Okay, I confess – I have actually watched American Idol – once or twice – for a few minutes, and only this last season as I was curious as to what all the furor was about. Even though I didn’t watch any of the previous seasons, the names of the winners are stuck in my brain from the headlines on Yahoo and our Fox affiliate morning news.
There are aspects that I can even see as mildly entertaining – in an “I’m bored and can’t think of anything else to do right now” sort of way – but I’ve never even considered dialing in to place a vote for a contestant. I guess you could say I don’t “connect” with any of these folks. I know that these shows are springboards for many of these kids to make it in the music biz, but the practical, pragmatic realist in me sees a lot of people wasting a lot of time – and I’m not referring to the contestants!
It’s really amazing – and appalling – that more people can rattle off the names of the American Idol contestants from the last few years than can recall the names of the Secretary of State, Secretary of Defense, and Vice President.
What is this escapist mentality that so permeates our world today? Why do we (and I’m speaking collectively) spend so much time living vicariously through these strangers that we don’t know – and can’t really know – as they sing and dance and cavort across our screens? Does the fascination that we seem to have with these wanna-be stars do anything to enrich our lives, our families, our neighborhoods or our countries?
How much time do we spend in front of that idiot box? What could we be doing for the benefit of our home or family in the time wasted? There is a time and a place – and there are worthwhile programs that stimulate our brains and spur us to do good and noble things – but those are definitely the exception rather than the rule.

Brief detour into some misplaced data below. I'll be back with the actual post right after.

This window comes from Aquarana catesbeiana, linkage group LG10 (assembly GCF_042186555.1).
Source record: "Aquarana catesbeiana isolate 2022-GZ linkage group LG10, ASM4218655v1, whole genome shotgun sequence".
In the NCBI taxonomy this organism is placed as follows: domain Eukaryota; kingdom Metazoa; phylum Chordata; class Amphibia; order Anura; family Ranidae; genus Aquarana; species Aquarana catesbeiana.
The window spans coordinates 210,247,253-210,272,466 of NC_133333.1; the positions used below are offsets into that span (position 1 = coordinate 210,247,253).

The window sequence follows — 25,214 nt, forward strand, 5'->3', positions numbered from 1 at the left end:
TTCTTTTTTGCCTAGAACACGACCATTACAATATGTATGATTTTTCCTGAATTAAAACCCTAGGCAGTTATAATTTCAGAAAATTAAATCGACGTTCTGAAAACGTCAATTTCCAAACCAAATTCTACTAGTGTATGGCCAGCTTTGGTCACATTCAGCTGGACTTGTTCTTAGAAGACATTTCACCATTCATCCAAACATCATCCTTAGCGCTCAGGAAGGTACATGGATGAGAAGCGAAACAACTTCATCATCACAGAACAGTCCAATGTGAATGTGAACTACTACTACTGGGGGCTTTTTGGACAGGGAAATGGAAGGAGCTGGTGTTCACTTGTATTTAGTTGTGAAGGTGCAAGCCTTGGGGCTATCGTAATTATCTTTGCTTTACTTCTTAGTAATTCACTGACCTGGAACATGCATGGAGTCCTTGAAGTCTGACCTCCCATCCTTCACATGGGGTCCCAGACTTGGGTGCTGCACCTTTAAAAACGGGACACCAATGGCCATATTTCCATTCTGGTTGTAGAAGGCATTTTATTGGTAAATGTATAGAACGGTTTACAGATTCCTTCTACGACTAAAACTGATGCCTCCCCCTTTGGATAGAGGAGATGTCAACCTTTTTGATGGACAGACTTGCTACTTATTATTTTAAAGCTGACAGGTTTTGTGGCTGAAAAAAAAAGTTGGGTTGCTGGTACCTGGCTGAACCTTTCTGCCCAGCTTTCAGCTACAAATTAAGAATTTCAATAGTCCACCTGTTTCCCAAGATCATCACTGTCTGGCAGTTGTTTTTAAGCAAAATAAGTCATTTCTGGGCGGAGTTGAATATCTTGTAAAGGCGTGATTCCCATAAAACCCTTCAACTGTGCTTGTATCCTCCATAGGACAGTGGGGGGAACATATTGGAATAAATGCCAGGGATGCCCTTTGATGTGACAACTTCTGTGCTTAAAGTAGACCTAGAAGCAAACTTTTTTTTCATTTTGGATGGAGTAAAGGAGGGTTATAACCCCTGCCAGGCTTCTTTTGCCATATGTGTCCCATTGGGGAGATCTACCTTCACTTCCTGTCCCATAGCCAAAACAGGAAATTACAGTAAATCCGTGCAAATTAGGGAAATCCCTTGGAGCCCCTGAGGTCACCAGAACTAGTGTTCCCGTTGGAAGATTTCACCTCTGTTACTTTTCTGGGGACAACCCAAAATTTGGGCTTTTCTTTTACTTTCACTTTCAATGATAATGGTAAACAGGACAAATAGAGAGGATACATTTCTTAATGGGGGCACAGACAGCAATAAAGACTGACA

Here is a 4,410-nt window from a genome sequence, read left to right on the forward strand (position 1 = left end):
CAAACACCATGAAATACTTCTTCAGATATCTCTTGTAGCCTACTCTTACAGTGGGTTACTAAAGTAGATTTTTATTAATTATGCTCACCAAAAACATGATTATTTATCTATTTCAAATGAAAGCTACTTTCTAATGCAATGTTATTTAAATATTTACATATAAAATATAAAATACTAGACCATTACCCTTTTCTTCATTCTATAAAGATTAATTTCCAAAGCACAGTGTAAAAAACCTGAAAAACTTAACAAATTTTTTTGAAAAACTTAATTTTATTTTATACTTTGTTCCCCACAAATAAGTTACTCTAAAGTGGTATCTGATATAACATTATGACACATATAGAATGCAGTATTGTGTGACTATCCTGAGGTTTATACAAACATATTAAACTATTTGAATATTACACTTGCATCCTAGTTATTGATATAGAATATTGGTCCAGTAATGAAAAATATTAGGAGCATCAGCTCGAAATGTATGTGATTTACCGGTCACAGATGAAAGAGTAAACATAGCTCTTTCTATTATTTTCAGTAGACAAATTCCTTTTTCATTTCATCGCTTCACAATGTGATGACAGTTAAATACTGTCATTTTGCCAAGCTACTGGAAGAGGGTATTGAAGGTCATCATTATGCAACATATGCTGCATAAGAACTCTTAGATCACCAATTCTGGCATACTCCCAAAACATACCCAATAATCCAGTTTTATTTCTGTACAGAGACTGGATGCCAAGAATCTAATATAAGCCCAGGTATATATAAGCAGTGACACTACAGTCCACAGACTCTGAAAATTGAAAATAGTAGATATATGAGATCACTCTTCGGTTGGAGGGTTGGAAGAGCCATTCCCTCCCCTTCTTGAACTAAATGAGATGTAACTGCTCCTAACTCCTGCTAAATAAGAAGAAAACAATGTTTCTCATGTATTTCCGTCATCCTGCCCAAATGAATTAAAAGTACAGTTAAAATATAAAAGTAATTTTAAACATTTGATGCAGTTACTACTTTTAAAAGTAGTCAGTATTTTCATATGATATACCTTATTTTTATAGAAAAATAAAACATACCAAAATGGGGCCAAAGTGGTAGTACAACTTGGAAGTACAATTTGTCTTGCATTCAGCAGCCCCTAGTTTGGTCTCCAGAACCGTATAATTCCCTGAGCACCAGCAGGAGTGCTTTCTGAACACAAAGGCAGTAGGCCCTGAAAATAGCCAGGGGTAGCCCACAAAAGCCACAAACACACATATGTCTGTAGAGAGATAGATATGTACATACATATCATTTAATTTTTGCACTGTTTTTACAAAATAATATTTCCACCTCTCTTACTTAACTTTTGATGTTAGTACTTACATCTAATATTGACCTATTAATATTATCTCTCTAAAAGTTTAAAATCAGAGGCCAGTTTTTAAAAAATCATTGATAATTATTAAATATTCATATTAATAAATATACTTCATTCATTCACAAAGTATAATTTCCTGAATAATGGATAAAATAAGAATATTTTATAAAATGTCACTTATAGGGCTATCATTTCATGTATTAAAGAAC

I’m so very thankful that the founding fathers of our nation didn’t have to compete with the television and biased media in their day – I don’t think we’d be in as good a shape as we are if they had. As it was, pamphleteers like Thomas Paine and Alexander Hamilton were able to capture the hearts and minds of the citizenry of their day. We have many wonderful bloggers today who are carrying on the pamphleteer legacy, but I fear that as bloggers, we’re mainly preaching to the choir.
Is our collective nation really so shallow that our own lives are slipping swiftly and silently away as we idle away our time watching these idols? I’m quite afraid that generally it is so. So many of my own peer group (40’s) and even that of my parents (60’s) seem to be disconnected from what is going on in the world – on the one hand it sounds like hopelessness – and a feeling that they could not do anything to make a change, but I fear that even worse than that we have become a nation addicted to lethargy and laziness which makes us the real American Idle.